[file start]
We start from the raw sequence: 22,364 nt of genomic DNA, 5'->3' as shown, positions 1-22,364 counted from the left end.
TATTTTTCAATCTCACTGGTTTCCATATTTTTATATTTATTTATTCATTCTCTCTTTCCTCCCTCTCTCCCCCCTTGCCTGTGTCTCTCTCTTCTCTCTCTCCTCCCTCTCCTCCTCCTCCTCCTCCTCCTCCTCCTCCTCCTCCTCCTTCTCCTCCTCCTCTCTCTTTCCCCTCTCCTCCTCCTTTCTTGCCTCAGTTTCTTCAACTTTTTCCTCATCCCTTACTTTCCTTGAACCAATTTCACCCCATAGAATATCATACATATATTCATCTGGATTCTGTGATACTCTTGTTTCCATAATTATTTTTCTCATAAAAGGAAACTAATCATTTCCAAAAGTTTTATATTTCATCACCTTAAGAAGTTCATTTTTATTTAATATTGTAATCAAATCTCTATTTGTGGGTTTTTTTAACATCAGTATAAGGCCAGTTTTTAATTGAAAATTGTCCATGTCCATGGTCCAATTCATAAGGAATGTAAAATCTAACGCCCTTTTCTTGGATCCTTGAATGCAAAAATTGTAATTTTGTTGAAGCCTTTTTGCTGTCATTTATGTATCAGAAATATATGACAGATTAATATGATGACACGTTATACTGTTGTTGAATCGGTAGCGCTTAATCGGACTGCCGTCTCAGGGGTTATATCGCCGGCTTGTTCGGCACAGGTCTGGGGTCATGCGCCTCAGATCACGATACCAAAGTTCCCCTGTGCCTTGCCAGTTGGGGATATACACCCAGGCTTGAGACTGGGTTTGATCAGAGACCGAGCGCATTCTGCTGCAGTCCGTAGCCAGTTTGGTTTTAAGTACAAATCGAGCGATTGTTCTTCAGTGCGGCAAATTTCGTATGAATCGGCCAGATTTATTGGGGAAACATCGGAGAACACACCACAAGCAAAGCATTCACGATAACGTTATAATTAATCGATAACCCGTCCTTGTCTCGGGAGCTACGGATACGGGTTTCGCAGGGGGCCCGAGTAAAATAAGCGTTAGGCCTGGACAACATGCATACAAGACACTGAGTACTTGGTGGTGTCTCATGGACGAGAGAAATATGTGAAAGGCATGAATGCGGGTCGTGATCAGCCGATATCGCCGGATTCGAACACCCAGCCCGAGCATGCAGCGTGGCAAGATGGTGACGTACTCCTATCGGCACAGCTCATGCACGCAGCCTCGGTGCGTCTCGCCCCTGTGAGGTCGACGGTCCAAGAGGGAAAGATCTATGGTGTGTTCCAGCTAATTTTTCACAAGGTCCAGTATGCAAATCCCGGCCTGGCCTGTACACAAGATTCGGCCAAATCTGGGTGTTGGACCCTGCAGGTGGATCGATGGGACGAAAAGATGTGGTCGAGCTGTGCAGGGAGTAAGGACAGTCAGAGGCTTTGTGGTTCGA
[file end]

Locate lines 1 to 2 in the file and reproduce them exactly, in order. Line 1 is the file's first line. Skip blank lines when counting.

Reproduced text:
We start from the raw sequence: 22,364 nt of genomic DNA, 5'->3' as shown, positions 1-22,364 counted from the left end.
TATTTTTCAATCTCACTGGTTTCCATATTTTTATATTTATTTATTCATTCTCTCTTTCCTCCCTCTCTCCCCCCTTGCCTGTGTCTCTCTCTTCTCTCTCTCCTCCCTCTCCTCCTCCTCCTCCTCCTCCTCCTCCTCCTCCTCCTCCTTCTCCTCCTCCTCTCTCTTTCCCCTCTCCTCCTCCTTTCTTGCCTCAGTTTCTTCAACTTTTTCCTCATCCCTTACTTTCCTTGAACCAATTTCACCCCATAGAATATCATACATATATTCATCTGGATTCTGTGATACTCTTGTTTCCATAATTATTTTTCTCATAAAAGGAAACTAATCATTTCCAAAAGTTTTATATTTCATCACCTTAAGAAGTTCATTTTTATTTAATATTGTAATCAAATCTCTATTTGTGGGTTTTTTTAACATCAGTATAAGGCCAGTTTTTAATTGAAAATTGTCCATGTCCATGGTCCAATTCATAAGGAATGTAAAATCTAACGCCCTTTTCTTGGATCCTTGAATGCAAAAATTGTAATTTTGTTGAAGCCTTTTTGCTGTCATTTATGTATCAGAAATATATGACAGATTAATATGATGACACGTTATACTGTTGTTGAATCGGTAGCGCTTAATCGGACTGCCGTCTCAGGGGTTATATCGCCGGCTTGTTCGGCACAGGTCTGGGGTCATGCGCCTCAGATCACGATACCAAAGTTCCCCTGTGCCTTGCCAGTTGGGGATATACACCCAGGCTTGAGACTGGGTTTGATCAGAGACCGAGCGCATTCTGCTGCAGTCCGTAGCCAGTTTGGTTTTAAGTACAAATCGAGCGATTGTTCTTCAGTGCGGCAAATTTCGTATGAATCGGCCAGATTTATTGGGGAAACATCGGAGAACACACCACAAGCAAAGCATTCACGATAACGTTATAATTAATCGATAACCCGTCCTTGTCTCGGGAGCTACGGATACGGGTTTCGCAGGGGGCCCGAGTAAAATAAGCGTTAGGCCTGGACAACATGCATACAAGACACTGAGTACTTGGTGGTGTCTCATGGACGAGAGAAATATGTGAAAGGCATGAATGCGGGTCGTGATCAGCCGATATCGCCGGATTCGAACACCCAGCCCGAGCATGCAGCGTGGCAAGATGGTGACGTACTCCTATCGGCACAGCTCATGCACGCAGCCTCGGTGCGTCTCGCCCCTGTGAGGTCGACGGTCCAAGAGGGAAAGATCTATGGTGTGTTCCAGCTAATTTTTCACAAGGTCCAGTATGCAAATCCCGGCCTGGCCTGTACACAAGATTCGGCCAAATCTGGGTGTTGGACCCTGCAGGTGGATCGATGGGACGAAAAGATGTGGTCGAGCTGTGCAGGGAGTAAGGACAGTCAGAGGCTTTGTGGTTCGA